Aaaarrrgggghhhh!!!


                  www.mayoclinic.org/tests-procedures/*mri*/basics/definition/prc-20012903
                  On Jul 7, 2014 9:46 PM, "Hap Cr hapcr2014@... [CostaRicaLiving]" <
                  CostaRicaLiving@yahoogroups.com> wrote:


                  >
                  >
                  > To give my 2 cents in the matter I would go to a chiropractor first and if
                  > only very very necessary a MRI MRI is a very hard X-ray that give out a lot
                  > of radiation and stress on you anyway that is just my thought
                  >
                  >




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                • Kerry Dressler
                  I had two MRI s done at Clinica Biblica a few years ago. They aren t cheap, but aren t nearly as expensive as in the USA. Also, my insurance from the US
                  Message 8 of 18 , Jul 8, 2014
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                    I had two MRI's done at Clinica Biblica a few years ago. They aren't cheap, but aren't nearly as expensive as in the USA. Also, my insurance from the US completely reimbursed me.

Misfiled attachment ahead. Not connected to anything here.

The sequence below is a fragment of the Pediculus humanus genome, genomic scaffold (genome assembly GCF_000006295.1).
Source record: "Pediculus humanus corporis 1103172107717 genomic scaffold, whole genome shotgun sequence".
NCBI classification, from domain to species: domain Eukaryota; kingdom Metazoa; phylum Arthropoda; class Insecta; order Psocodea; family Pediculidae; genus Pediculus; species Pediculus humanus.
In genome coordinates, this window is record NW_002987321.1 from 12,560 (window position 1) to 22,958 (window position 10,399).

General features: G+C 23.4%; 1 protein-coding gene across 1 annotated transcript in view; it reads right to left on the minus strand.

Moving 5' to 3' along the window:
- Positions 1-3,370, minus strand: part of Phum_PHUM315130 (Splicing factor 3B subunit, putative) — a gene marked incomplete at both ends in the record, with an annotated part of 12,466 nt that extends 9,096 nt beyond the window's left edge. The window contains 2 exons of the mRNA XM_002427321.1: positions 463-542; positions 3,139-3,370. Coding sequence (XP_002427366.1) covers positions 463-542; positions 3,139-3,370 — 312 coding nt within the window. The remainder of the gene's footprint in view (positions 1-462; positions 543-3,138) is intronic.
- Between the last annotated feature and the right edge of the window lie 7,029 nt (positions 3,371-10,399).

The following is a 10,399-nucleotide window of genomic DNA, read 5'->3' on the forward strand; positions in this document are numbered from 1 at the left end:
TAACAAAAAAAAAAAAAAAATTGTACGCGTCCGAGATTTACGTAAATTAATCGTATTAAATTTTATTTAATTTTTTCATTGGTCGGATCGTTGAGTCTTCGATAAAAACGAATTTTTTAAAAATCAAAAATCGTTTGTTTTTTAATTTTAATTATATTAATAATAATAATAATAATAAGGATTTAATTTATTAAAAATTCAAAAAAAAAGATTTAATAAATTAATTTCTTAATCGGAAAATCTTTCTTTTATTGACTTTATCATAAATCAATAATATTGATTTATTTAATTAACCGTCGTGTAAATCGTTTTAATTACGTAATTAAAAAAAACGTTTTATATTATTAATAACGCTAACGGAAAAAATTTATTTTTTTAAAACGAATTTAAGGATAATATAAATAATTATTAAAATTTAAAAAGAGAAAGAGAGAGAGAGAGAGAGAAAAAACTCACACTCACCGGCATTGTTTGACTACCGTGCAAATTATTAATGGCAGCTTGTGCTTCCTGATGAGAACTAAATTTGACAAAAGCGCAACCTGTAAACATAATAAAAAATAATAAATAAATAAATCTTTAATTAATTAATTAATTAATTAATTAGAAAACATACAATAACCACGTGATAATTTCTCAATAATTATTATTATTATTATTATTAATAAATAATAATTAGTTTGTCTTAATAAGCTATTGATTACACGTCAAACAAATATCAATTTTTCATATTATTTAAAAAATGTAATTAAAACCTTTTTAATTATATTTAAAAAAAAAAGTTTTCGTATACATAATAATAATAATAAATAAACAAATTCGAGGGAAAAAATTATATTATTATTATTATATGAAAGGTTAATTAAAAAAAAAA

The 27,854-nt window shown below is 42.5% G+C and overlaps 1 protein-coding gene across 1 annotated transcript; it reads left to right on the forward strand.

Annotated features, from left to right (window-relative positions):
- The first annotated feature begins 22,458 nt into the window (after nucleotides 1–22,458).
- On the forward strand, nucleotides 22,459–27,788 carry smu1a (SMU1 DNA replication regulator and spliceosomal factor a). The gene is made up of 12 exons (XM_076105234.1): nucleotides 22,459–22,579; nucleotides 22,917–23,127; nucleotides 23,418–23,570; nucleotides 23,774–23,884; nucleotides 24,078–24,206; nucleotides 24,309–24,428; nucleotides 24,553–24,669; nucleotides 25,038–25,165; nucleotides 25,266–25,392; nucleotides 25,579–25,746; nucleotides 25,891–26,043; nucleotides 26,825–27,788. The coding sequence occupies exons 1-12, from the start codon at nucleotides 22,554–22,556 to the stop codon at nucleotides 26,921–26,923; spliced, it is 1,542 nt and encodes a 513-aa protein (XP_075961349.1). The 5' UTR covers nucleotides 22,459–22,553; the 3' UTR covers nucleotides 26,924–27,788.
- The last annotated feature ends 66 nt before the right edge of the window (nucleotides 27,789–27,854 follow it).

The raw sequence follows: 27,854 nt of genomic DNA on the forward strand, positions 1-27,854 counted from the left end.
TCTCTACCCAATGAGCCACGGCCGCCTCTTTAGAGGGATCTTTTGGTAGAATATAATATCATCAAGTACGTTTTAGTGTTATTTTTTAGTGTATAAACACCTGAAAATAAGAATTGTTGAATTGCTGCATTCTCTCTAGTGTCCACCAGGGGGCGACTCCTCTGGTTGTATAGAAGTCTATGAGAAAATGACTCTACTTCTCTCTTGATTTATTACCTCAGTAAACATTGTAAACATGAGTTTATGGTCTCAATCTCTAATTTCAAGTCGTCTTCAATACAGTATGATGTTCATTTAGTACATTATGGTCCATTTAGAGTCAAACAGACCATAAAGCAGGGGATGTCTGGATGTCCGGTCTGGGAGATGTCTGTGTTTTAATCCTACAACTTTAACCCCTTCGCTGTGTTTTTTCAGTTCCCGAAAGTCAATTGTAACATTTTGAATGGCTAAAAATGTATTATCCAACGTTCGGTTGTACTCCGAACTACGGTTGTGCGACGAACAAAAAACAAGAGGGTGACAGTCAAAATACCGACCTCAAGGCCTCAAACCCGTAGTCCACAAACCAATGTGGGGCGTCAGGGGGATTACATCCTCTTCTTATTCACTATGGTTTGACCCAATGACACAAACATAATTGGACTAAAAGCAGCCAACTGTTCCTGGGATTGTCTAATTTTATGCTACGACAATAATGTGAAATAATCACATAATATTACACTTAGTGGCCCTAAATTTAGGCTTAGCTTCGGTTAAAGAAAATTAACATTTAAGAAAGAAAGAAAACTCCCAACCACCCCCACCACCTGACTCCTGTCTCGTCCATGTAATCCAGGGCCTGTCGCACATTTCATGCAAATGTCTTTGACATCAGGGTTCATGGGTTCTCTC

They have a website: http://www.clinicabiblica.com/index.php/es/ and you can talk to them by phone or online. There is also a page where you can get a quote for services.

                    http://www.clinicabiblica.com/index.php/es/serviciosenlinea/cotizaciones

                    Their equipment is up to date and everything was done very professionally. Any price I could give you would be outdated... but I vaguely remember about $650.
                  • Robert Williams
                    Someone wrote:
                    Message 9 of 18 , Jul 8, 2014
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                      Someone wrote:
                      <Magnetic resonance imaging (MRI), nuclear magnetic resonance imaging (NMRI), or magnetic resonance tomography (MRT) is a medical imaging technique used <in radiology to investigate the anatomy and function of the body in both health and disease. MRI scanners use strong magnetic fields and radiowaves to form images of <the body. The technique is widely used in hospitals for medical diagnosis, staging of disease and for follow-up without exposure to ionizing radiation.